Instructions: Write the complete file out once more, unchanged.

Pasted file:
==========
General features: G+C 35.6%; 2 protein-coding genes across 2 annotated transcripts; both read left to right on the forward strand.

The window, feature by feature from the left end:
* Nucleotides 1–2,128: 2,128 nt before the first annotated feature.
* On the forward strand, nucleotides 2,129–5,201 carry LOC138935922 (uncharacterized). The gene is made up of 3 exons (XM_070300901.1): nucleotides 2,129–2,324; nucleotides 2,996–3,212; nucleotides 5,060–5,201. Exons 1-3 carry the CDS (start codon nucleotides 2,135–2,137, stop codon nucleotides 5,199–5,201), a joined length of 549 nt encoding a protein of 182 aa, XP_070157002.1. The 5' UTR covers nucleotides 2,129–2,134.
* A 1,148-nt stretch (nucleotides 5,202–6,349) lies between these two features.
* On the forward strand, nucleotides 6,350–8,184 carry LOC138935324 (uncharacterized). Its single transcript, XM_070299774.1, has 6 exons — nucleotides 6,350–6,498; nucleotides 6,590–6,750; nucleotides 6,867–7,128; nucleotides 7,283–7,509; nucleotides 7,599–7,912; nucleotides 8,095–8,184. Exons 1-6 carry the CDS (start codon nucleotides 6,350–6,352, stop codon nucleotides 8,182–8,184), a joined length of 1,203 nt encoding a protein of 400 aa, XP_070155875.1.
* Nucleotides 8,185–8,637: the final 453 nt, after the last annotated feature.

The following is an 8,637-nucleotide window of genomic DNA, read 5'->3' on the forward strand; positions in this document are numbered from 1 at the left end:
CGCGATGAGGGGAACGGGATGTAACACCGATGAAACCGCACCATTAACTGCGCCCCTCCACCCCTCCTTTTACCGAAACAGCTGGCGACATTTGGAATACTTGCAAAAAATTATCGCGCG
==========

General features: G+C 35.6%; 2 protein-coding genes across 2 annotated transcripts; both read left to right on the forward strand.

The window, feature by feature from the left end:
* Nucleotides 1–2,128: 2,128 nt before the first annotated feature.
* On the forward strand, nucleotides 2,129–5,201 carry LOC138935922 (uncharacterized). The gene is made up of 3 exons (XM_070300901.1): nucleotides 2,129–2,324; nucleotides 2,996–3,212; nucleotides 5,060–5,201. Exons 1-3 carry the CDS (start codon nucleotides 2,135–2,137, stop codon nucleotides 5,199–5,201), a joined length of 549 nt encoding a protein of 182 aa, XP_070157002.1. The 5' UTR covers nucleotides 2,129–2,134.
* A 1,148-nt stretch (nucleotides 5,202–6,349) lies between these two features.
* On the forward strand, nucleotides 6,350–8,184 carry LOC138935324 (uncharacterized). Its single transcript, XM_070299774.1, has 6 exons — nucleotides 6,350–6,498; nucleotides 6,590–6,750; nucleotides 6,867–7,128; nucleotides 7,283–7,509; nucleotides 7,599–7,912; nucleotides 8,095–8,184. Exons 1-6 carry the CDS (start codon nucleotides 6,350–6,352, stop codon nucleotides 8,182–8,184), a joined length of 1,203 nt encoding a protein of 400 aa, XP_070155875.1.
* Nucleotides 8,185–8,637: the final 453 nt, after the last annotated feature.

The following is an 8,637-nucleotide window of genomic DNA, read 5'->3' on the forward strand; positions in this document are numbered from 1 at the left end:
CGCGATGAGGGGAACGGGATGTAACACCGATGAAACCGCACCATTAACTGCGCCCCTCCACCCCTCCTTTTACCGAAACAGCTGGCGACATTTGGAATACTTGCAAAAAATTATCGCGCG